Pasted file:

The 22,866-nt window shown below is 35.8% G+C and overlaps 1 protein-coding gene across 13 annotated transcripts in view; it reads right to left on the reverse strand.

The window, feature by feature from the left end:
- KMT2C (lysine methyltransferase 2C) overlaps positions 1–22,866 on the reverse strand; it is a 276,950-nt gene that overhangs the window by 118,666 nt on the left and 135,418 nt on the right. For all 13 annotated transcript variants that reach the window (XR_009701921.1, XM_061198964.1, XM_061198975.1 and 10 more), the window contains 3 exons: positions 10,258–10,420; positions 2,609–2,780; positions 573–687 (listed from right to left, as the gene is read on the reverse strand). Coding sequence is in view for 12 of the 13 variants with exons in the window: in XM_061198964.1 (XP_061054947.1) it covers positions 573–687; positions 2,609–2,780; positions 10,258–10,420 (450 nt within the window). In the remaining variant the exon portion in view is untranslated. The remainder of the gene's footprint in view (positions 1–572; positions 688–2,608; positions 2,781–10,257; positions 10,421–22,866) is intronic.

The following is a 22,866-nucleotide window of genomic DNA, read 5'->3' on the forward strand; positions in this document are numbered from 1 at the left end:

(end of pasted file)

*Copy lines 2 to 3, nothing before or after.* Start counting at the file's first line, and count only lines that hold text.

The window, feature by feature from the left end:
- KMT2C (lysine methyltransferase 2C) overlaps positions 1–22,866 on the reverse strand; it is a 276,950-nt gene that overhangs the window by 118,666 nt on the left and 135,418 nt on the right. For all 13 annotated transcript variants that reach the window (XR_009701921.1, XM_061198964.1, XM_061198975.1 and 10 more), the window contains 3 exons: positions 10,258–10,420; positions 2,609–2,780; positions 573–687 (listed from right to left, as the gene is read on the reverse strand). Coding sequence is in view for 12 of the 13 variants with exons in the window: in XM_061198964.1 (XP_061054947.1) it covers positions 573–687; positions 2,609–2,780; positions 10,258–10,420 (450 nt within the window). In the remaining variant the exon portion in view is untranslated. The remainder of the gene's footprint in view (positions 1–572; positions 688–2,608; positions 2,781–10,257; positions 10,421–22,866) is intronic.